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Paleo documentaries (was re: T. rex vision)

>I don't know about anybody else, but I've found the Paleoworld series rather
>disappointing. There are some points where errors crept in, probably in
>digesting the scientists' comment into the script, and often the narration
>didn't synch with the video (i.e. talking about one creature while showing
>another) leading to misconceptions.

The most extreme example of this was in the "dragons of the sea" episode.
While discussing the reasons that a reptile might become secondarily
aquatic (specifically, abundant food sources), they showed a picture of the
Burgess Shale invertebrate Opabina reaching for one of the smaller Burgess
Shale arthropods.  Now, granted, the head of an Elasmosaurus and the
feeding organ of Opabina are somewhat similar, but this was a mistake 450
million years off, about creatures many orders of magnitude difference in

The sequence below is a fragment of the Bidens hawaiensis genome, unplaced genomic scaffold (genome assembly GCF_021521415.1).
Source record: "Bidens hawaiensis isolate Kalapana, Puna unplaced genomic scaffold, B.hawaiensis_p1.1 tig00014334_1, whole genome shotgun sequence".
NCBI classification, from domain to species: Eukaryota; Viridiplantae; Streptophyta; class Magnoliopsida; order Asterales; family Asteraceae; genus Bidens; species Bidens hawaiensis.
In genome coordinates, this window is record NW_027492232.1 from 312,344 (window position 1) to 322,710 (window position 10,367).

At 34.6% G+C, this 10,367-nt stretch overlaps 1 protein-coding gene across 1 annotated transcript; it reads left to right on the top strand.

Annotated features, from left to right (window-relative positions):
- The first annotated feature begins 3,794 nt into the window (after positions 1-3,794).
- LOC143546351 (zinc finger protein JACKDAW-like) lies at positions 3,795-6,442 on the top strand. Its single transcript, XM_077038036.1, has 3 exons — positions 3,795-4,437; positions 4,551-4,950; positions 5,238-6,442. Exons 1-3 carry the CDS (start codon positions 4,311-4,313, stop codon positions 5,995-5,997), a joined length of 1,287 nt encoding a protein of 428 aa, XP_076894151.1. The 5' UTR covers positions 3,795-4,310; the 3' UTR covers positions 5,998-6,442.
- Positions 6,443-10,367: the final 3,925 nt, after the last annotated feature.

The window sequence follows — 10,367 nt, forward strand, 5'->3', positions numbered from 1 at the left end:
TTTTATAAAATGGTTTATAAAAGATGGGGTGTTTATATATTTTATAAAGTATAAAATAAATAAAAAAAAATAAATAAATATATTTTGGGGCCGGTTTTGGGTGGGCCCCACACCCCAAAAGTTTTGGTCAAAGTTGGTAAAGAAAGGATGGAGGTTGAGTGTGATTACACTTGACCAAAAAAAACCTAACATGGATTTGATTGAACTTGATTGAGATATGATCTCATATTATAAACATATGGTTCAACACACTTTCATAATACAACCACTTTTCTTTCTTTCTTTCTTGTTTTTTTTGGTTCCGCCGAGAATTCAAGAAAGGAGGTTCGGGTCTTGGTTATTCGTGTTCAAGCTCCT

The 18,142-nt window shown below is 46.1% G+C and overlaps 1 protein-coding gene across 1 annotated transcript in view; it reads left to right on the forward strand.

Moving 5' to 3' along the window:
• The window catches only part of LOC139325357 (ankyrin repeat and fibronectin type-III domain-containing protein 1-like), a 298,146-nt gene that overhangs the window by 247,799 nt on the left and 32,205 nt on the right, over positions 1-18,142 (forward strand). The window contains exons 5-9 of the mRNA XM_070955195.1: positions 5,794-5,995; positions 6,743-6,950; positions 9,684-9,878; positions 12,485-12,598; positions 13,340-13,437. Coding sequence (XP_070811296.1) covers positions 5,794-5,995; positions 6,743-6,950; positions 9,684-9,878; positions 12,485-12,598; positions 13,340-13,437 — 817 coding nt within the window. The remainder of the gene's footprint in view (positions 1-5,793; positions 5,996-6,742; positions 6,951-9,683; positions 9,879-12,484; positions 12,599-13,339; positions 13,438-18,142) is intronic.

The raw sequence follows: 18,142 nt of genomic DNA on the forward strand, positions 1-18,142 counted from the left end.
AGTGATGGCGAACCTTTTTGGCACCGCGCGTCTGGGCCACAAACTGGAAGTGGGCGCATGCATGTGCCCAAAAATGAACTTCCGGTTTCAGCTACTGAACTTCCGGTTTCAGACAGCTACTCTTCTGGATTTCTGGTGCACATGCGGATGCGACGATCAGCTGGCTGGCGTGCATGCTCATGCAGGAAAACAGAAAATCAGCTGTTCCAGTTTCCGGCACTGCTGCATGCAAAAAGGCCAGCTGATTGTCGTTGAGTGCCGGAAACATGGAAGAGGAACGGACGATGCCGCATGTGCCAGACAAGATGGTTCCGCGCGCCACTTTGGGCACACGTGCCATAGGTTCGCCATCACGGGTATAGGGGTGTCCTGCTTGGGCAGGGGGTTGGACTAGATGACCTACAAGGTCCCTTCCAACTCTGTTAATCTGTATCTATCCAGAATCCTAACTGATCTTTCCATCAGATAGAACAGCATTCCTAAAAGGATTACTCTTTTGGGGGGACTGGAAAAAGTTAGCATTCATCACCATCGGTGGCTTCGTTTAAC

size, from completely different clades in Animalia (okay, the phylogenetic
position of Opabina is far from certain, but it sure isn't a

There had been some precedence for the lack of corresponce between voice
and image (a Late Jurassic Solnhofen pterosaur on screen while the narrator
discussed Late Cretaceous Niobrara pterosaurs; Allosaurus on screen while
the narrator discussed Carnotaurus; etc.), but that mix-up has got to be
the most bizarre.

>Perhaps the most interesting videos on
>fossils and paleontology I have seen were done by David Attenborough (who does
>seem to go to the trouble to try to get things right). I don't remember the
>name, but it was on PBS a few years ago.

The title was something like "Forgotten Worlds, Vanished Lives".  An
appealling aspect of this series was the fact that a good deal of attention
was paid to invertebrates.  Other series of Attenborough to recommend (both
somewhat out-of-date, but still informative and enjoyable) are "Life on
Earth" and "The Living Planet".

Thomas R. Holtz, Jr.                                   
Vertebrate Paleontologist in Exile                  Phone:      703-648-5280
U.S. Geological Survey                                FAX:      703-648-5420
Branch of Paleontology & Stratigraphy
MS 970 National Center
Reston, VA  22092